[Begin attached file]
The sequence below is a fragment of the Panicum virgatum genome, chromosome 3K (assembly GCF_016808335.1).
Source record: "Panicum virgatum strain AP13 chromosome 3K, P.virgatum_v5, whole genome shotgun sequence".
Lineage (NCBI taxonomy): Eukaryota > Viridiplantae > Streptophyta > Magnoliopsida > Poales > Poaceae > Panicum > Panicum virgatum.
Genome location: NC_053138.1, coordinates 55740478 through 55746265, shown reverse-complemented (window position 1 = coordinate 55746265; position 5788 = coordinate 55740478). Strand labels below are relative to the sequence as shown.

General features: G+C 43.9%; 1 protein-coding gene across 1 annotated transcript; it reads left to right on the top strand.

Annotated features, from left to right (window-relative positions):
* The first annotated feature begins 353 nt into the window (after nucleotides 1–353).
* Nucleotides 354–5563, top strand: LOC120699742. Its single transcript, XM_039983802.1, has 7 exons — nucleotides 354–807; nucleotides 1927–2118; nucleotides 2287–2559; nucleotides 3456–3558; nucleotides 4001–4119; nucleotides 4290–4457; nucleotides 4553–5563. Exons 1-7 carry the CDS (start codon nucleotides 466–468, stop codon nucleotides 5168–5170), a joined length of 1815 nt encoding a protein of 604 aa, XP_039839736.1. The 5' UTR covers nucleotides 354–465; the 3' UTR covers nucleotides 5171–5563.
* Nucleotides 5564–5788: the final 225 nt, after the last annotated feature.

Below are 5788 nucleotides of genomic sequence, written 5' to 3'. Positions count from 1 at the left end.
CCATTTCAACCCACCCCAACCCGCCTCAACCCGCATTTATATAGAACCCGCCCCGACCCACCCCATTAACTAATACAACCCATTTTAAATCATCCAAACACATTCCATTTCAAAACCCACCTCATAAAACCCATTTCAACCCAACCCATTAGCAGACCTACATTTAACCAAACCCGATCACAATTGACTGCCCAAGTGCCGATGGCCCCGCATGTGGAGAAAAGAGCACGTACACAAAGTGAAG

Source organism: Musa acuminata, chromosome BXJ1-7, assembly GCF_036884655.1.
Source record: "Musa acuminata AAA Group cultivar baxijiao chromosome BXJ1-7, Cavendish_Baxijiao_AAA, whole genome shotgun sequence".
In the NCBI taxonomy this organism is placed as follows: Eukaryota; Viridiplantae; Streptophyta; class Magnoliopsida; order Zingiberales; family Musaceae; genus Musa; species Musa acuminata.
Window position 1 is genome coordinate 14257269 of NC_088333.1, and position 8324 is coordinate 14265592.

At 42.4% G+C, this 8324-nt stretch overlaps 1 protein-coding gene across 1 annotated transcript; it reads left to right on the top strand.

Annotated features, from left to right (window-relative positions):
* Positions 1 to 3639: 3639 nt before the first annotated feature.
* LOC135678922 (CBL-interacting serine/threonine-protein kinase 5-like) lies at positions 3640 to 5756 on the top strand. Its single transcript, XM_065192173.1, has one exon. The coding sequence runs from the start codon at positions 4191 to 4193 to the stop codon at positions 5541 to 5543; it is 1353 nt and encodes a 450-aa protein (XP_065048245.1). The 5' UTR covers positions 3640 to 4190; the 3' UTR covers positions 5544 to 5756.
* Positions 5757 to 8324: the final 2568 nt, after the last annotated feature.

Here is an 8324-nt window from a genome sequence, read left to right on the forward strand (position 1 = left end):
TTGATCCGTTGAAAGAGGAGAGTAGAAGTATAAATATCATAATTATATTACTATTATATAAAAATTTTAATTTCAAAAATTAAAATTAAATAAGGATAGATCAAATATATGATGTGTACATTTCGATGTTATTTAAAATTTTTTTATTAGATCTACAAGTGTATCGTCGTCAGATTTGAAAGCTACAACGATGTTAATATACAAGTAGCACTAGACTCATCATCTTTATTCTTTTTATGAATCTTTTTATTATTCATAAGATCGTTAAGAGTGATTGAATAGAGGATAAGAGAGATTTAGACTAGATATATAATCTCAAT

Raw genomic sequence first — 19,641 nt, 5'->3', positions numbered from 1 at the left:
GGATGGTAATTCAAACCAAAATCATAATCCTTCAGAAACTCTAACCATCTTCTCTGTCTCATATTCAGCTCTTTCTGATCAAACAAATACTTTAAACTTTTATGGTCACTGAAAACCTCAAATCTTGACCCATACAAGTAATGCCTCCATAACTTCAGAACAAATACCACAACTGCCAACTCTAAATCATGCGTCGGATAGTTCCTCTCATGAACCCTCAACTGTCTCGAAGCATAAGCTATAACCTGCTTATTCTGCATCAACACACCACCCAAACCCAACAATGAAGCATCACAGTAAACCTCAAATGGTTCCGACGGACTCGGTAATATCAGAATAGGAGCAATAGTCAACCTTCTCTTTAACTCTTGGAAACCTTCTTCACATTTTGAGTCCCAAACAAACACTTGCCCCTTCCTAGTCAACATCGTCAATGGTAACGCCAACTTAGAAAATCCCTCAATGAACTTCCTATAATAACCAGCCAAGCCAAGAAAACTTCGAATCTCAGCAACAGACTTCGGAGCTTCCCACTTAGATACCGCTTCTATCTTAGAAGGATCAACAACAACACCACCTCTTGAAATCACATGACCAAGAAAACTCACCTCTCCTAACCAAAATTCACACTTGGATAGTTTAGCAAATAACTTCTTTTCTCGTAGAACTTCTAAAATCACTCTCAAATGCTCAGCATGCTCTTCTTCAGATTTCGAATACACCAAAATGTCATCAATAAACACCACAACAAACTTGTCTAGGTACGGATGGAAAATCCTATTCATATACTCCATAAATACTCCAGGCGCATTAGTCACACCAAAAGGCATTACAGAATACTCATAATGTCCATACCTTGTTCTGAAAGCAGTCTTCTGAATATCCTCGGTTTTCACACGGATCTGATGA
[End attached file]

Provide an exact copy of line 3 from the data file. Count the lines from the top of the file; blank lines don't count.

Lineage (NCBI taxonomy): Eukaryota > Viridiplantae > Streptophyta > Magnoliopsida > Poales > Poaceae > Panicum > Panicum virgatum.